[time-nuts] New WWVB modulation format receivers

d0ct0r time at patoka.org
Thu Feb 20 23:09:22 EST 2014

Its still interesting to read an article from Radio-Electronics Magazine 
with date stamp back to August 1973. In that article Don Lancaster 
explain few classical techniques how to handle WWVB band.


On 2014-02-20 20:42, Clint Turner wrote:
> Several years ago I spotted a clever PIC-based software (DSP-ish)
> approach to WWVB modulation - but it has thusfar defied my attempts to
> find it via Google.  It was from the late 90's, early 2000's - and I
> may have it in an archive somewhere.
> The exact details escape me, but I believe that it sampled at 8 kHz
> and was fed a crystal-filtered WWVB signal at 60 kHz, putting this
> bandwidth-limited, AGC-leveled signal directly into the PIC's A/D.
> If I've done my math correctly, that would yield a frequency-inverted
> alias at 4 kHz.  The A/D was then mixed and/or decimated significantly
> and a simple software-based carrier recovery scheme (a Costas loop,
> maybe?) was implemented in this rather low-end PIC.  Because the TRF
> bandwidth was on the order of just a few Hertz, it took a fairly
> trivial amount of horsepower to implement.
> Presumably, at just one baud it should be practical to do this on more
> modern PICs and AVRs using the same scheme.  The trick to homebrewing
> this is to find a 60.003 kHz crystal - but one of these could be
> swiped from a WWVB receiver module, or, perhaps, a source-follower
> could be used to recover the phase component of the received carrier,
> tapping off the signal from the BPF itself and making it available to
> the processor.
> * * *
> Another scheme - one that I believe was poo-poohed a while back on
> this list - is to simply take a bandpass filtered sample of around 60
> kHz and throw it into a four-quadrant multiplier to yield a 120 kHz
> signal sans phase shift.  I believe that the initial critique of this
> was that this was not a particularly good way to recover a weak
> signal, but I found it to be quite useful on a project some (15) years
> ago.
> On this project, I had a 100 kHz pilot carrier modulated with NRZ BPSK
> telemetry data and this same carrier was used to convey the reference
> frequency to multiple, simulcast transmitters via a 33cm microwave
> link.  At 100 kHz, I simply had an L/C bandpass filter that was
> roughly 3-5 kHz wide on the transmit (to control the occupied
> bandwidth when XOR-gate modulated) and a similar filter on the receive
> end.  "Listening" to this 100 kHz center frequency, 3-5 kHz bandwidth
> was a 1496 configured as a multiplier, the output of which was passed
> through a simple filter constructed using 200 kHz crystals. The 200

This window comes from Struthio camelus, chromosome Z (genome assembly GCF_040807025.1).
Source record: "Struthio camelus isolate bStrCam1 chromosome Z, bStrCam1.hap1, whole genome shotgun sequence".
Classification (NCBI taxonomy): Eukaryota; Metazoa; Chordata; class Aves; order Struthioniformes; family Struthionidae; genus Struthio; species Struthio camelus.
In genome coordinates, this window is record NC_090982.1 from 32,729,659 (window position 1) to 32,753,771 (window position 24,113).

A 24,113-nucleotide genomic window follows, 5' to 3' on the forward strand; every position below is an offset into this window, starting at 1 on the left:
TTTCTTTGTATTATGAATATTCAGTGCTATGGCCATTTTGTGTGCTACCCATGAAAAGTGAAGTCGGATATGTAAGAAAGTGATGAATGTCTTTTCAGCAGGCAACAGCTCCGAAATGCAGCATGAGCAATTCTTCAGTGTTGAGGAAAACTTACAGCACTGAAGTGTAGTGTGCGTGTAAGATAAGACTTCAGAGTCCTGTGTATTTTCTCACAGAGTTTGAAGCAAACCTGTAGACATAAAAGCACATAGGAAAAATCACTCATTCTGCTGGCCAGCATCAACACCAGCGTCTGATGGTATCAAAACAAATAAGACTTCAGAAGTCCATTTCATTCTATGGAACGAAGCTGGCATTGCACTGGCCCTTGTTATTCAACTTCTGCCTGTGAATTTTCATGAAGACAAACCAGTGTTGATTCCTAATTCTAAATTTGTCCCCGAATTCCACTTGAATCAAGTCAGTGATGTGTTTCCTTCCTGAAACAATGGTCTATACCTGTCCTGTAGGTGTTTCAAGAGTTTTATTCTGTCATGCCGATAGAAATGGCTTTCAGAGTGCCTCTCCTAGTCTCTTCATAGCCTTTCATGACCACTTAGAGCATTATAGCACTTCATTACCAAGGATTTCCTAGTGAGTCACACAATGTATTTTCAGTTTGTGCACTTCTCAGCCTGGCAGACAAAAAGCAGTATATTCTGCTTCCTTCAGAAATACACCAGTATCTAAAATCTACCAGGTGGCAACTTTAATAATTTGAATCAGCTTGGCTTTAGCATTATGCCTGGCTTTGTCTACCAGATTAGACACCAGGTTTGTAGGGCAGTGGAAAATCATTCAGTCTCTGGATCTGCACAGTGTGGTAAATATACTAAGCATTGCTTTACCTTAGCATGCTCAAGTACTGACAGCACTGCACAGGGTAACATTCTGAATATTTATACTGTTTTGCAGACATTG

> kHz from the doubler output was then divided-by-two and used to
> synchronously demodulate the BPSK data (after being filtered with
> either a Bessel or Gaussian LPF) and this same recovered 100 kHz
> signal was then made available to the master 10 MHz frequency
> reference for locking.
> What impressed me was the fact that my input signal S/N could go about
> 40 dB below the detection bandwidth of the BPSK signal and still
> maintain perfect lock on the 100 kHz carrier, despite the fact that
> the 1496 - which really doesn't make all that great of a doubler
> compared with other available (but more expensive!) devices was being
> pelted with 3-5 kHz of garbage when the S/N was purposely compromised.
>  IIRC, the detection bandwidth of the crystal-based carrier recover
> filter was on the order of a few 10ths of Hz.  Yes, the phase did vary
> with temperature, but the rate-of-change was fairly slow and this fact
> was inconsequential in our application.
> * * *
> The upshot of this is that it should be quite easy to do a simple
> doubler-based carrier recovery system at 120 kHz (or something else,
> if it's frequency-converted) and, since it may be a bit tricky to find
> a cheap 120.006 kHz crystal, use an SCF clocked from a VCXO (or a
> simple fractional divider/DDS implemented in software) to provide a
> very narrow detection bandwidth that would satisfy the dynamics
> associated with the usable signal range over which the WWVB carrier
> could be reconstructed and the phase data could likely be recovered.
> The AM output of a standard WWVB clock module could then be used to
> aid in the windowing of a synchronous demodulator integrate-and-dump
> filter to recover the phase information and make these two pieces
> available to something like a PIC or an AVR/Arduino for crunching.
> In the (likely!) event of a signal that was too weak to recover the
> amplitude information from the broader-bandwidth WWVB receiver module
> it should be practical to oversample (say, by 8x) the output of the
> synchronous demodulator and then infer the timing of the phase change
> over a period of time since the minimum period of this is well known
> (1 second!) and such timing could be (initially) autonomously applied
> with very good stability until the timing of the phase change resolved
> itself - something that could be correlated with a statistical
> analysis of the output of the amplitude detector, as well.
> To a large degree, this sounds like a candidate for a "front end"
> consisting of good old 4000 CMOS logic and a few op amps with the
> output handed off to a fairly low-end, cheap processor module!
> 73,
> Clint
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